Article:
Nearly all municipal solid waste landfills (MSWLFs) are required to monitor the underlying groundwater for contamination during their active life and post-closure care period.[14] The exceptions to this requirement are small landfills that receive less than 20 tons of solid waste per day, and facilities that can demonstrate that there is no potential for the migration of hazardous constituents from the unit into the groundwater.[14] All other MSWLFs must comply with the groundwater monitoring requirements found at 40 CFR Part 258, Subpart E–Ground-Water Monitoring and Corrective Action.[14]

The groundwater monitoring system consists of a series of wells placed upgradient and downgradient of the MSWLF.[14] The samples from the upgradient wells shows the background concentrations of constituents in the groundwater while, the downgradient wells show the extent of groundwater contamination caused by the MSWLF.[14] The required number of wells, spacing, and depth of wells is determined on a site-specific basis based on the aquifer thickness, groundwater flow rate and direction, and the other geologic and hydrogeologic characteristics of the site.[14] All groundwater monitoring systems must be certified by a qualified groundwater scientist and must comply with the sampling and analytical procedures outlined in the regulations.[14]

There are three phases of groundwater monitoring requirements:[14]

  • Detection Monitoring – monitoring for the 62 constituents listed in Appendix I of 40 CFR Part 258 [14] and sampling that occurs at least semiannually throughout the landfill’s active life and post-closure period.[14] If any of the constituents is detected at a higher level than the established background level, state regulatory agencies must be notified and an assessment monitoring program begun.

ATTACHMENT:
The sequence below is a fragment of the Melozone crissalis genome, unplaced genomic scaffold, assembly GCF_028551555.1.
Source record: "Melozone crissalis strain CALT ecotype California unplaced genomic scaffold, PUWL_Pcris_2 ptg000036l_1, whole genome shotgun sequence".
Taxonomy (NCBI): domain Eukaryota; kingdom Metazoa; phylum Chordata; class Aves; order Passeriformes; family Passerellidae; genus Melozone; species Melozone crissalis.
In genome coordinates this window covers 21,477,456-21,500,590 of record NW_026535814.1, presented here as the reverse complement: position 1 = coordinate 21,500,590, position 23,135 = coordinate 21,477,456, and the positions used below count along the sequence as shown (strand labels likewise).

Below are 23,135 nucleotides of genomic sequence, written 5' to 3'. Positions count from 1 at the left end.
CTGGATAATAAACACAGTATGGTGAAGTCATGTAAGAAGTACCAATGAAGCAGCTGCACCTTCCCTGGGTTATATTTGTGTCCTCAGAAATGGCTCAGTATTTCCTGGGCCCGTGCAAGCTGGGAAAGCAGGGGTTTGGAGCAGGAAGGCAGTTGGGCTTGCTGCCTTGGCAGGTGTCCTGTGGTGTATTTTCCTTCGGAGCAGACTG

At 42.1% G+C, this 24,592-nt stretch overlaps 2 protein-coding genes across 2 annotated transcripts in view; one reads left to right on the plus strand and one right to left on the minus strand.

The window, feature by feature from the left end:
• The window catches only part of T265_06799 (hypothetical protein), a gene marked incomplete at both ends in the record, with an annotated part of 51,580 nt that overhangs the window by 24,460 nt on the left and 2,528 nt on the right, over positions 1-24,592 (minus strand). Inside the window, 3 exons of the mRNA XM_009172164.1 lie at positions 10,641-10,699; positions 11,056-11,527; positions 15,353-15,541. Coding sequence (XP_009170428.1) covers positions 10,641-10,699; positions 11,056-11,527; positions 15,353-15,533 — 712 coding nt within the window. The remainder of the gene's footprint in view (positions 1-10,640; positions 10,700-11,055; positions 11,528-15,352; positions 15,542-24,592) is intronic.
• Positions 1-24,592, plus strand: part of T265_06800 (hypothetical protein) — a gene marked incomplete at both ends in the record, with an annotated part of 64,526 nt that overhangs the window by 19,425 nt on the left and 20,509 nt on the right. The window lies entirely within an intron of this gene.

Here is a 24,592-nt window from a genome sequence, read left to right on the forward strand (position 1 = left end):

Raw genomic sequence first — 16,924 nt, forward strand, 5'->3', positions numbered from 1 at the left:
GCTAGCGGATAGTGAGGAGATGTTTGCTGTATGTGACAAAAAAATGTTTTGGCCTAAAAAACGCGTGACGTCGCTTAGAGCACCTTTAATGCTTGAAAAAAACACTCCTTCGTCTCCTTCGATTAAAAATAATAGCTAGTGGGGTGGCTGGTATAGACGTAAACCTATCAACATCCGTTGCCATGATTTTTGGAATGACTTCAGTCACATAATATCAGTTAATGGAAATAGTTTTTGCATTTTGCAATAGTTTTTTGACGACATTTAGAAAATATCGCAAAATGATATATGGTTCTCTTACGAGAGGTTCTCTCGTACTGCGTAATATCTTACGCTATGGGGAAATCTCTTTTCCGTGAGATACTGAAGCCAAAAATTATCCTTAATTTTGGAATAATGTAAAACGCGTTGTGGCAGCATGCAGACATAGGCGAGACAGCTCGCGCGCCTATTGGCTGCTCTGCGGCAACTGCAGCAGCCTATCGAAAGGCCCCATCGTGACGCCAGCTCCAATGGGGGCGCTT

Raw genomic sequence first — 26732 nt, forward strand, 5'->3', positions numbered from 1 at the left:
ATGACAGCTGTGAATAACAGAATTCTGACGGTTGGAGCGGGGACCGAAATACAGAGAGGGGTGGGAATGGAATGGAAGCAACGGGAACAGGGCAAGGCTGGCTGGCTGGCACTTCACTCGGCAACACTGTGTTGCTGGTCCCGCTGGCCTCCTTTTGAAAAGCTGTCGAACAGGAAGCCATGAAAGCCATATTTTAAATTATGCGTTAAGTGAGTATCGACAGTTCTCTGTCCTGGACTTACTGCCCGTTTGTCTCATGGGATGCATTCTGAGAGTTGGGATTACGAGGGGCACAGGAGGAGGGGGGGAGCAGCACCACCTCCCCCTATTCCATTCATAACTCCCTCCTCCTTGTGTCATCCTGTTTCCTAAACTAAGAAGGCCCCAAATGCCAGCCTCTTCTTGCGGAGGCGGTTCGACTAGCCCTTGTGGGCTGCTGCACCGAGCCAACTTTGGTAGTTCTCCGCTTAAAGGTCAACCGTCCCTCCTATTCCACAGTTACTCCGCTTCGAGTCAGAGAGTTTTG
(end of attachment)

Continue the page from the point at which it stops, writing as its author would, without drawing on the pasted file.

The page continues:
• Assessment monitoring – within 90 days of detection of an increase in constituents, a MSWLF must begin an assessment monitoring program.[14] Samples must be taken from all wells and analyzed for the presence of all 214 constituents listed in Appendix II of 40 CFR Part 258.[14] If any of the constituents are detected, background levels for these constituents and establish a groundwater protection standard (GWPS) for each.[14] Within 90 days of establishing the background levels and GWPS, resamples for all constituents in Appendix I and Appendix II.[14] Resampling must then be completed at least semiannually.[14] Provided that levels remain within specified limits after two sampling events, the facility may return to the detection monitoring phase.[14] If levels remain higher than standard, the owners/operators of the MSWLF must characterize the nature of the release, determine if contamination has migrated beyond the facility boundary, and begin assessing corrective measures.[14]
  • Corrective measures – must be protective of human health and the environment, meet the GWPS, control the source(s) of the release to prevent further releases, and manage any solid waste generated in accordance with all applicable RCRA regulations.[14] Remedial actions must continue until three years of consecutive compliance are met.

Landfill gas utilization[edit]

JFK Presidential Library and Museum – category 3 landfill post-closure site

A United States Environmental Protection Agency (EPA) report indicates that as of 2016, counts of operational municipal solid waste landfills range between 1,900 and 2,000. In a nationwide study done by the Environmental Research and Education Foundation in 2013, only 1,540 operational municipal solid waste landfills were counted throughout the United States. Decomposing waste in these landfills produces landfill gas, which is a mixture of about half methane and half carbon dioxide. Landfills are the third-largest source of methane emissions in the United States, with municipal solid waste landfills representing 95 percent of this fraction.[15][16]

In the U.S., the number of landfill gas projects increased from 399 in 2005, to 594 in 2012[17] according to the Environmental Protection Agency. These projects are popular because they control energy costs and reduce greenhouse gas emissions. These projects collect the methane gas and treat it, so it can be used for electricity or upgraded to pipeline-grade gas. (Methane gas has twenty-one times the global warming potential of carbon dioxide).[18] For example, in the U.S., Waste Management uses landfill gas as an energy source at 110 landfill gas-to-energy facilities. This energy production offsets almost two million tons of coal per year, creating energy equivalent to that needed by four hundred thousand homes. These projects also reduce greenhouse gas emissions into the atmosphere.[19]